Where do you get these stories? You can write them before you need them, of course, but the likelihood is that you'll be writing a letter to one Marine and discover that a paragraph or two of what you just wrote might be good in the letter to the other Marine. If this is the case, excise the little story and save it as a separate file, identifying the topic in the file name. (I number each story, too, to keep the files playing nicely.) Like so - -
story 2 – dog & wading pool
To keep everything straight (so you don't send the same story twice!), particularly if you are writing to more than one Marine, incorporate the story identification in the file name of the letter. Like so - -
Jones 8-8-06 story 2
And - -
Smith 9-5-06 story 2
Now, you know both Marines have heard the story about the dog drinking from the wading pool.
When you use an evergreen, you may need to tweak it a little. If the action, as you wrote it in the original letter, took place in the summer, you don't want it to read "Yesterday we went to the beach and forgot the sunscreen" if it's December! (Unless you're vacationing in the Caribbean!)
Be sure to read the entire letter for similar gaffes! (And you are running your spell-checker, yes?)
How about an e-card? These are great if your Marine has e-mail/Web access.
Here's a site with free patriotic ones:
Independence Day cards
a general patriotic card
A variety of sophistication levels at this site. Yes, some are pretty cheesy (don't be put off by the silly yellow smiley ball. Keep going!), but some are quite nice.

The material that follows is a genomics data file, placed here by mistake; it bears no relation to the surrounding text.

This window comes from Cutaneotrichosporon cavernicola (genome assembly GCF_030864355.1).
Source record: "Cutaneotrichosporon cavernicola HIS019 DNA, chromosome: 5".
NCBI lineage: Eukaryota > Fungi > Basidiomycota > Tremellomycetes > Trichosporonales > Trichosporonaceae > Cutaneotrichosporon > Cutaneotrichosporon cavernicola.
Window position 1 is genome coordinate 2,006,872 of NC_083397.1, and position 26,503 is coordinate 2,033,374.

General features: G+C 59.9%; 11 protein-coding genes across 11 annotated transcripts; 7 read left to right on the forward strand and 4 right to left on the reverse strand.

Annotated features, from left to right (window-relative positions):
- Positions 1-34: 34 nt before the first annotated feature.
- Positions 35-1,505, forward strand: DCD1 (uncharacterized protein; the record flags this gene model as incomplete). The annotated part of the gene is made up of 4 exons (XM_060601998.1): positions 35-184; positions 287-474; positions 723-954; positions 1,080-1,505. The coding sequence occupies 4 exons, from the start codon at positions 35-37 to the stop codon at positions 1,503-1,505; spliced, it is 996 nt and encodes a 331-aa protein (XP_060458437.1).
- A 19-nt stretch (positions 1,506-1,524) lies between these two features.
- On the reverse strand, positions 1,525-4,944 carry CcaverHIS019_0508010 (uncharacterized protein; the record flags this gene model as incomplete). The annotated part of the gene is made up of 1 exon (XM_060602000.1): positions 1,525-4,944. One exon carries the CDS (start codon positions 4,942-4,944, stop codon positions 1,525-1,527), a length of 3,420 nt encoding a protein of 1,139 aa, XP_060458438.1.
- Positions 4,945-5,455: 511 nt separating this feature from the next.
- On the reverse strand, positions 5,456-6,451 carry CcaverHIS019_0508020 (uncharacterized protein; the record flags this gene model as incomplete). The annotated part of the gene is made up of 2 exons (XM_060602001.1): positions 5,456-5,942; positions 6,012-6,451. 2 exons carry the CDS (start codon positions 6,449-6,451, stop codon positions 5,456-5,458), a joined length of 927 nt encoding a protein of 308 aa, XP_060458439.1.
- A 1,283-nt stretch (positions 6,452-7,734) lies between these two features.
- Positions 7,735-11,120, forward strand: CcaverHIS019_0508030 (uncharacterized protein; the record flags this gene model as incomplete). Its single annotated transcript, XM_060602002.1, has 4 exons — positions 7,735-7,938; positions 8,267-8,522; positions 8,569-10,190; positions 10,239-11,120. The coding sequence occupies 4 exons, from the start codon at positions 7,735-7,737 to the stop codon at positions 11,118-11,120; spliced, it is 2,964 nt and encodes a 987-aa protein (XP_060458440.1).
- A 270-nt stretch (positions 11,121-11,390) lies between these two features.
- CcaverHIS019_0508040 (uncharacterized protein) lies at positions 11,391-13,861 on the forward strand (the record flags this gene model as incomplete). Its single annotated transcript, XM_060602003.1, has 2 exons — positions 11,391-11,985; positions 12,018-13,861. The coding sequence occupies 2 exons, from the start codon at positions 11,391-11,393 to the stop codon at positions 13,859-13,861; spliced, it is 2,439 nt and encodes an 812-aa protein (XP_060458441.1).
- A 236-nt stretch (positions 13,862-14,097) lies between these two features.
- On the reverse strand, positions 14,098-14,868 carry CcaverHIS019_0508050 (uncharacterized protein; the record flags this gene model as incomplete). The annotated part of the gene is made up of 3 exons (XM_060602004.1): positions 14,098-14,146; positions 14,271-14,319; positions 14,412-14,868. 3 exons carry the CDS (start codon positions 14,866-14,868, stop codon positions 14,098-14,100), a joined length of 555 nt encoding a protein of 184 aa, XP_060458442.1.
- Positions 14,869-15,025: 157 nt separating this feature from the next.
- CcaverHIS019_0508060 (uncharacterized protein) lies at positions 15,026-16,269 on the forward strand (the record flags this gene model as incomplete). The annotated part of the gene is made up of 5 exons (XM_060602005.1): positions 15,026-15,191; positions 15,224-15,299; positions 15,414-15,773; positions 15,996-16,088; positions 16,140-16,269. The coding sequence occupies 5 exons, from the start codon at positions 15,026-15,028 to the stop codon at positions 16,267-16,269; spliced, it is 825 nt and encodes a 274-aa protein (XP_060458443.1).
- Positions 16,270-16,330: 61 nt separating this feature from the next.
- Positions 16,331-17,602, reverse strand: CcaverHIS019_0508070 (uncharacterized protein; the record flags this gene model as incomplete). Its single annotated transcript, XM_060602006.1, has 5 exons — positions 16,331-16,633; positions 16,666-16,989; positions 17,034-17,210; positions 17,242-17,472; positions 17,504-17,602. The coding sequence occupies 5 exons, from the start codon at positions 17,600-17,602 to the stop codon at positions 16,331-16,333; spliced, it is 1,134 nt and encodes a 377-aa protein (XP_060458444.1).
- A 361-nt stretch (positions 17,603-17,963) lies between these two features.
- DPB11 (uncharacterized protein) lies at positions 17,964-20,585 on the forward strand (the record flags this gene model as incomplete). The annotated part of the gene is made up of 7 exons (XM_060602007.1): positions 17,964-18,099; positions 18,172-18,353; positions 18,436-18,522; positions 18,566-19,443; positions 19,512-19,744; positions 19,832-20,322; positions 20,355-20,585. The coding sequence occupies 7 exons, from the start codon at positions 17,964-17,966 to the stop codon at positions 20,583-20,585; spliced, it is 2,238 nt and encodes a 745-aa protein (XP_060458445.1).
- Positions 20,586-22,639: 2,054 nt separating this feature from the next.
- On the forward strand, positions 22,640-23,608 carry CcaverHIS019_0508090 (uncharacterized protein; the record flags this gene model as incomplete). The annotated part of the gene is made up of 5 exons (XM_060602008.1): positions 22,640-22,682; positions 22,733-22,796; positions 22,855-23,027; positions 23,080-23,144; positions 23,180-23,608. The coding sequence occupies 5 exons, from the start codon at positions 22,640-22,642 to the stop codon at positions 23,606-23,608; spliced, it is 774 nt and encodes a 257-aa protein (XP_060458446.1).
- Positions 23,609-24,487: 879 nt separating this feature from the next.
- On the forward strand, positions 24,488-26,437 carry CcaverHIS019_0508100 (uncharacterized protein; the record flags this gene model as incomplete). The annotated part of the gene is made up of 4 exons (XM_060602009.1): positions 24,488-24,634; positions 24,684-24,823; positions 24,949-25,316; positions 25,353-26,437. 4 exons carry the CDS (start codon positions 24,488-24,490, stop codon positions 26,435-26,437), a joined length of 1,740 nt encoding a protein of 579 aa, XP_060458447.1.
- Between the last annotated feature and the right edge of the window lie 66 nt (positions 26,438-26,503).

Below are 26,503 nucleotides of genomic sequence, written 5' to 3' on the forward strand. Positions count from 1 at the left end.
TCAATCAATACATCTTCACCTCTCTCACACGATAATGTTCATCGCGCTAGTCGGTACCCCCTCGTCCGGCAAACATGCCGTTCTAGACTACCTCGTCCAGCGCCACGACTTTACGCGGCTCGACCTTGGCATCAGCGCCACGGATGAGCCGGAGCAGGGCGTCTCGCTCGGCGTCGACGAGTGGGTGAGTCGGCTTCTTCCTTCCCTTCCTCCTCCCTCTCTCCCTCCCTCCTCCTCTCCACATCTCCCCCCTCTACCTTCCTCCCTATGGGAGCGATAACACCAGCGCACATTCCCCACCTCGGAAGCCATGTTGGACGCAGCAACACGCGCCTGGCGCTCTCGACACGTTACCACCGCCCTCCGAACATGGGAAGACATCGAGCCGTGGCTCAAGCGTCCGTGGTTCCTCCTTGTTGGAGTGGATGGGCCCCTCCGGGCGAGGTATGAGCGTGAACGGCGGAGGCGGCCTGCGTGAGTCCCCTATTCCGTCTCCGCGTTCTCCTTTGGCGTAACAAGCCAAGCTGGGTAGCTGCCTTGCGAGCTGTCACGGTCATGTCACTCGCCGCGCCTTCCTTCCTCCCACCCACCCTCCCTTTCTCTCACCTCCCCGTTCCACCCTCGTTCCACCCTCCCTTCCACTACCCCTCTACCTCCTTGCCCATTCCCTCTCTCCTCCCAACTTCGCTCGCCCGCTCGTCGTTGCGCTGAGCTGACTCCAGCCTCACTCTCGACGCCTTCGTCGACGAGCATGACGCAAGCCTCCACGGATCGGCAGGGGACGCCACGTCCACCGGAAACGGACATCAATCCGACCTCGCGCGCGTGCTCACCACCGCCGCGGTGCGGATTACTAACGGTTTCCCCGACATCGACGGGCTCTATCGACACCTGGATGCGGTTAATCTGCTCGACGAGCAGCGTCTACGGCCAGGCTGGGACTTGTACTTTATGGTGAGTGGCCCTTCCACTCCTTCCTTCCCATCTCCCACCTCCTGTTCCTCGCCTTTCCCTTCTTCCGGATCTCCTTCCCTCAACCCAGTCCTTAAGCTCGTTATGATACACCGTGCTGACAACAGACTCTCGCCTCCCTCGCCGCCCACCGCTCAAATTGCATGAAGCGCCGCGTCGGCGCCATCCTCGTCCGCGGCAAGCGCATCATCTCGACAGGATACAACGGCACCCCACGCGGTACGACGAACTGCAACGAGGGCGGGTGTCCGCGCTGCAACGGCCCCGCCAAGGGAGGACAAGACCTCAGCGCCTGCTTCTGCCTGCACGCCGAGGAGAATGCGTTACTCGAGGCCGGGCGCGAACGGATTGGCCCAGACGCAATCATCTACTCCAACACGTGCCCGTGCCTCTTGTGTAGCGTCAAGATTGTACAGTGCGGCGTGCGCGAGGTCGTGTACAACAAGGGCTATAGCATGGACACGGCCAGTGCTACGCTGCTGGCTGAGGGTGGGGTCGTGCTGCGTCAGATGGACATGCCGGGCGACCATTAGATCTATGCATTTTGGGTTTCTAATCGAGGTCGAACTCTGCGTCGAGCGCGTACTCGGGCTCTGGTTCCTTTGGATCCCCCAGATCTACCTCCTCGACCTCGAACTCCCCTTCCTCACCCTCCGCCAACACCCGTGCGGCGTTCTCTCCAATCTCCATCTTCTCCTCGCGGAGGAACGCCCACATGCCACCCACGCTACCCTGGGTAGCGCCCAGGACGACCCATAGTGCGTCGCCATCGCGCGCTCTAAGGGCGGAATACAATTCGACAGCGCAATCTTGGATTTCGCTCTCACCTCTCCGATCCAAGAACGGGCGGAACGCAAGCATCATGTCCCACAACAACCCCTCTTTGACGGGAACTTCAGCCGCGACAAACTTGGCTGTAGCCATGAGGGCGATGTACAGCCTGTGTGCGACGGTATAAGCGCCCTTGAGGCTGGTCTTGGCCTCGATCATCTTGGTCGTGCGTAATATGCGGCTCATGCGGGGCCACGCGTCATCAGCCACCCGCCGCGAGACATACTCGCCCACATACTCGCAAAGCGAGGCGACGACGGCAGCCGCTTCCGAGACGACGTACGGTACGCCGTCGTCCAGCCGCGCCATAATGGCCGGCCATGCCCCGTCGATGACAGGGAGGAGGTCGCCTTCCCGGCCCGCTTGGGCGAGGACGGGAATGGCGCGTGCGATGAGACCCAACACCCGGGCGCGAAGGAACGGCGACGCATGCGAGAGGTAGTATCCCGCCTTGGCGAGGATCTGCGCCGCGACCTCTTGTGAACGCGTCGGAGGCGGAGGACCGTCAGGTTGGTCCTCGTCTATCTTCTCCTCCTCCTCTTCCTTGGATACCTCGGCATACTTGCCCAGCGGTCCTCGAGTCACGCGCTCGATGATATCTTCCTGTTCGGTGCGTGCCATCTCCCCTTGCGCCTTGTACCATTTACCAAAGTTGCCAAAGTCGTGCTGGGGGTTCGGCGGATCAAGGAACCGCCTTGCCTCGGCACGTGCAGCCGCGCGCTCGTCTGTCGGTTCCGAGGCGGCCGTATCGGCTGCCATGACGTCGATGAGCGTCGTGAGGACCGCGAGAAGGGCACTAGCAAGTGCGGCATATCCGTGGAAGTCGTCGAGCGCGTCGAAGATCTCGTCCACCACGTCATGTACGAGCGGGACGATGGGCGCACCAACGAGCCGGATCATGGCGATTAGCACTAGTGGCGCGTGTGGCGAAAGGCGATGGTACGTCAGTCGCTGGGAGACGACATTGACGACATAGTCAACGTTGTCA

For sophistication, British artist Jacquie Lawson has some fabulous patriotic cards. In fact, you may have received one, either from someone who subscribes (I do!) or when one was made available in a beta version for public use.
There are many other e-card sites, so have fun surfing!
Your Marine probably would like to see a photo of your or your family or your pet or the beautiful pine forest near where your daughter goes to college. You could mail a printed copy, of course, but why not look into a Web-based site that allows you to upload your pictures for viewing.
Sometimes you'll write and never get anything in response. After a while you may feel as though you're sending your letters off into The Void.
Should you keep writing?
If you don't receive any kind of response in what you think is a reasonable time, don't feel obligated to continue sending letters. You choose the life of a one-way correspondence. Your farewell letter should say that this is the last time you'll be writing and wish the Marine well. Or that you'll "wait on further correspondence" until you "hear" from the Marine. Don't just stop writing, cold turkey.
For more information on deployed Marines, see the files on
what to send to your Marine
packing boxes for shipment
adopting a Marine or a service member in another branch
easy (free) charts to use in a cross stitch kit
Last updated August 22, 2006.